Due to an increasing prevalence of obesity and sedentary lifestyles, type 2 diabetes mellitus (T2DM) has become an epidemic. This common form of diabetes parallels with obesity and has increased significantly over the past 30 years. The United States accounted for $198 billion spent on diabetes in 2010 which is 53% of total diabetes spending worldwide.
Exercising with Diabetes
Exercise has an acute and chronic effect on type 2 diabetes. Studies show that exercise is an effective prescription for managing this disease, whereas your risk of diabetes increases with sedentary behaviors (e.g., prolonged TV watching, sitting at work and other sitting like reading and eating meals).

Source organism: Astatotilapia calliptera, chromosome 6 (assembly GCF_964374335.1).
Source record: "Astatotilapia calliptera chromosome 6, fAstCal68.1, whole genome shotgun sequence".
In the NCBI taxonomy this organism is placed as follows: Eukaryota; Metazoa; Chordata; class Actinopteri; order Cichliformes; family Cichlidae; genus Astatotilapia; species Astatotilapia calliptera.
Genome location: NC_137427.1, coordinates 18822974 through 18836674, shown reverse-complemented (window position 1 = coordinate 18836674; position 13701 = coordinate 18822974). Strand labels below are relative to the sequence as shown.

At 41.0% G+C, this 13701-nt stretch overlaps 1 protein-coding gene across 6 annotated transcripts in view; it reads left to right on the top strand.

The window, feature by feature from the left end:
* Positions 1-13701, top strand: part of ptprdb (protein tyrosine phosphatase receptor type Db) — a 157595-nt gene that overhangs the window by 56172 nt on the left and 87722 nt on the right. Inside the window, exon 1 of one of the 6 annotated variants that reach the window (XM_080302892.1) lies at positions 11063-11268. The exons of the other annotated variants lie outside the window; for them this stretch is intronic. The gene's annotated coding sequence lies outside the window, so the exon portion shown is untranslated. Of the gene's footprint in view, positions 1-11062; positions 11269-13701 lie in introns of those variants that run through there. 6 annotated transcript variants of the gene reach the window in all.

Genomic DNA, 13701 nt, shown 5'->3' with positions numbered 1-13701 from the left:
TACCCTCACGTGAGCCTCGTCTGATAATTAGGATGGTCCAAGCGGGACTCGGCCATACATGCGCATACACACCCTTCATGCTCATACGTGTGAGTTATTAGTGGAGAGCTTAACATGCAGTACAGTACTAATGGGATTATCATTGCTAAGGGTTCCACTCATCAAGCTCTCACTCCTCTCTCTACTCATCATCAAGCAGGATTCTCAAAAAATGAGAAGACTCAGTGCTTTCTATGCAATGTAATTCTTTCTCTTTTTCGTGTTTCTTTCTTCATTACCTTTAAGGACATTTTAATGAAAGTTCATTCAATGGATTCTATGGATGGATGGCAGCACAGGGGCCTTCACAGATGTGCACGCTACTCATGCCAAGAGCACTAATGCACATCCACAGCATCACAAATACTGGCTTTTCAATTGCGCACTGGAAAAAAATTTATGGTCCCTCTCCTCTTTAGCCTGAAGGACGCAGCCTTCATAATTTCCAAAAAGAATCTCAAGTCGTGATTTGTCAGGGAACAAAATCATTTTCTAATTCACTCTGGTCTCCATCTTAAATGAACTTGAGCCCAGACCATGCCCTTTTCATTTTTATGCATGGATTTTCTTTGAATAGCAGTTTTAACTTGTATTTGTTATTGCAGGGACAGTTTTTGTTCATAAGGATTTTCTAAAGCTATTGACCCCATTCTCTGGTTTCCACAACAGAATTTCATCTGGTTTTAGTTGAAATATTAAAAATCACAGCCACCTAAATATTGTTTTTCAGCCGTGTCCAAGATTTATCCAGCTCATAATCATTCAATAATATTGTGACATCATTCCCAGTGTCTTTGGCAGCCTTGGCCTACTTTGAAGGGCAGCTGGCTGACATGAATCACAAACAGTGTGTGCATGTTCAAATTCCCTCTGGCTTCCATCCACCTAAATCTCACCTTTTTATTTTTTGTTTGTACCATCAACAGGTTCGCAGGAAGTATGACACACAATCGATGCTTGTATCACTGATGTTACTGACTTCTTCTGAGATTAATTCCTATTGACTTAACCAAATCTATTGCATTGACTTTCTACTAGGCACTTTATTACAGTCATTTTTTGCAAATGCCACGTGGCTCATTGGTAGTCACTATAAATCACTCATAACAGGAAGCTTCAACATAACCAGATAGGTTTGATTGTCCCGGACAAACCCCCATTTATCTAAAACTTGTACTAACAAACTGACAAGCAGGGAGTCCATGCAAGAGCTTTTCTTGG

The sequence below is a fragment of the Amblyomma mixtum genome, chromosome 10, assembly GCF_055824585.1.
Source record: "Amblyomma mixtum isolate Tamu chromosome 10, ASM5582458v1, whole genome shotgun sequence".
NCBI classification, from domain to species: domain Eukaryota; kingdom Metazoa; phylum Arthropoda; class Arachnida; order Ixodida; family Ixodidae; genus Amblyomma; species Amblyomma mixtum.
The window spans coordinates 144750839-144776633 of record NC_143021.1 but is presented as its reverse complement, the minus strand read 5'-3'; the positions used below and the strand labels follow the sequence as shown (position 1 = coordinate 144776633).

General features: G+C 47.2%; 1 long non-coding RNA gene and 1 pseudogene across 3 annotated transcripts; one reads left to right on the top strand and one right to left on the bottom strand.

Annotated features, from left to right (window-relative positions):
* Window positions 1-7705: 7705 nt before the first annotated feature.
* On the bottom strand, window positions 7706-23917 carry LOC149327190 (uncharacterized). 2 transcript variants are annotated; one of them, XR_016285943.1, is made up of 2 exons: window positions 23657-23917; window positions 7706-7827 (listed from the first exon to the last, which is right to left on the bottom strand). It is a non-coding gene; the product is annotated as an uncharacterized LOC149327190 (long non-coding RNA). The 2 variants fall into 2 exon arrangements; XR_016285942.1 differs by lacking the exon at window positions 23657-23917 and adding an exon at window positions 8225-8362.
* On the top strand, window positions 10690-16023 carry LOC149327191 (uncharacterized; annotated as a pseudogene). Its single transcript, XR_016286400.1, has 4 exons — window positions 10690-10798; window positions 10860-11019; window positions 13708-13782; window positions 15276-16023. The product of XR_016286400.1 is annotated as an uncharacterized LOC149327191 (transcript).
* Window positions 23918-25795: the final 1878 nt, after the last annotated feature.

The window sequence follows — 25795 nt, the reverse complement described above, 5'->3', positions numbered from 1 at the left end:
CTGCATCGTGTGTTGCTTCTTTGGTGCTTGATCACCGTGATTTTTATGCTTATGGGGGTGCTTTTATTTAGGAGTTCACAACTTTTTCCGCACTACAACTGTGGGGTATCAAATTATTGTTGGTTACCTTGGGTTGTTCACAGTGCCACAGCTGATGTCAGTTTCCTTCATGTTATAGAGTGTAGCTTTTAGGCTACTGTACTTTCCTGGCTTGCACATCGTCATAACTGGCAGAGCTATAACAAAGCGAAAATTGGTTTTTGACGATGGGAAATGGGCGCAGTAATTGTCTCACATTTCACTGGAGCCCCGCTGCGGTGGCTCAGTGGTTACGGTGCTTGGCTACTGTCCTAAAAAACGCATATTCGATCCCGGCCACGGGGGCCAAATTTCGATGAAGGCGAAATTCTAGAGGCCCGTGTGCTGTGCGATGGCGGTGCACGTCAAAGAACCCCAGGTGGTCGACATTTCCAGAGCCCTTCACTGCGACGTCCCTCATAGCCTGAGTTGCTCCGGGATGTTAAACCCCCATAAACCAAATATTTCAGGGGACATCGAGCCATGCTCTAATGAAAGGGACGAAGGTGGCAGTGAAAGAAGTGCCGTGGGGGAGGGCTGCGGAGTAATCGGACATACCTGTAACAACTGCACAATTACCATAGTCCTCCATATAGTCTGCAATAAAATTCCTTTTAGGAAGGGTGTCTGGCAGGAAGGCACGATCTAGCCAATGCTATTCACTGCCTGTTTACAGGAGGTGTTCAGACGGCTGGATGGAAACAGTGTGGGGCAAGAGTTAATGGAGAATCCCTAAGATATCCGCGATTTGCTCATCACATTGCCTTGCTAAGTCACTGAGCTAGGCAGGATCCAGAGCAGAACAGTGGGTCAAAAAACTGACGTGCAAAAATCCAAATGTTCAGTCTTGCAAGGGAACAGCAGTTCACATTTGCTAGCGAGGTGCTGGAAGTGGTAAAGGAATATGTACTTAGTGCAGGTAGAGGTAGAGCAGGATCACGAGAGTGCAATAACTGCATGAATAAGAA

Diabetes requires close monitoring of your glucose, insulin and diet. It’s necessary to be particularly diligent when you plan to exercise or engage in any physical activity. When you have diabetes, you’re unable to metabolize glucose normally.
Glucose (blood sugar) comes from the foods you eat and is your body’s most important source of energy and nutrients — especially during exercise. It’s needed by all your cells and organs, such as your brain and muscles. Continue reading “Healthy Cardiovascular Training with ‘Diabesity’ – Part 1 (Type 2 Diabetes)”